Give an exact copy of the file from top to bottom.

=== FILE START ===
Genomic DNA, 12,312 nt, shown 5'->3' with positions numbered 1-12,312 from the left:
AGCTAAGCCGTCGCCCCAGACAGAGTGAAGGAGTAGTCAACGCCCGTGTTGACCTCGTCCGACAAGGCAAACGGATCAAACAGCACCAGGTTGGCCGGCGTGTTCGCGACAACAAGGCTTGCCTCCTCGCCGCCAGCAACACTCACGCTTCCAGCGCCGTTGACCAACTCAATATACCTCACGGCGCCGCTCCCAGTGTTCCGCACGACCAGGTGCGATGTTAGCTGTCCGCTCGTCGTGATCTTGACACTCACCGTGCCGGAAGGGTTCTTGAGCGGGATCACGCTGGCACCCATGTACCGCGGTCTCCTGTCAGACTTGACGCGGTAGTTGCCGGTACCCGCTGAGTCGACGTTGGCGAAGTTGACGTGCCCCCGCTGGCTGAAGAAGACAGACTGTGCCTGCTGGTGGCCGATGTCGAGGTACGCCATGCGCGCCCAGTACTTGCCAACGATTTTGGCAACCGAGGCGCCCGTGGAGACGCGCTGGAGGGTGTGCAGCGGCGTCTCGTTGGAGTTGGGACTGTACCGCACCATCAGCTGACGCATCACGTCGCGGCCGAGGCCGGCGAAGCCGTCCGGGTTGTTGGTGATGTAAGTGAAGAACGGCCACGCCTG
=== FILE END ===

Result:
Genomic DNA, 12,312 nt, shown 5'->3' with positions numbered 1-12,312 from the left:
AGCTAAGCCGTCGCCCCAGACAGAGTGAAGGAGTAGTCAACGCCCGTGTTGACCTCGTCCGACAAGGCAAACGGATCAAACAGCACCAGGTTGGCCGGCGTGTTCGCGACAACAAGGCTTGCCTCCTCGCCGCCAGCAACACTCACGCTTCCAGCGCCGTTGACCAACTCAATATACCTCACGGCGCCGCTCCCAGTGTTCCGCACGACCAGGTGCGATGTTAGCTGTCCGCTCGTCGTGATCTTGACACTCACCGTGCCGGAAGGGTTCTTGAGCGGGATCACGCTGGCACCCATGTACCGCGGTCTCCTGTCAGACTTGACGCGGTAGTTGCCGGTACCCGCTGAGTCGACGTTGGCGAAGTTGACGTGCCCCCGCTGGCTGAAGAAGACAGACTGTGCCTGCTGGTGGCCGATGTCGAGGTACGCCATGCGCGCCCAGTACTTGCCAACGATTTTGGCAACCGAGGCGCCCGTGGAGACGCGCTGGAGGGTGTGCAGCGGCGTCTCGTTGGAGTTGGGACTGTACCGCACCATCAGCTGACGCATCACGTCGCGGCCGAGGCCGGCGAAGCCGTCCGGGTTGTTGGTGATGTAAGTGAAGAACGGCCACGCCTG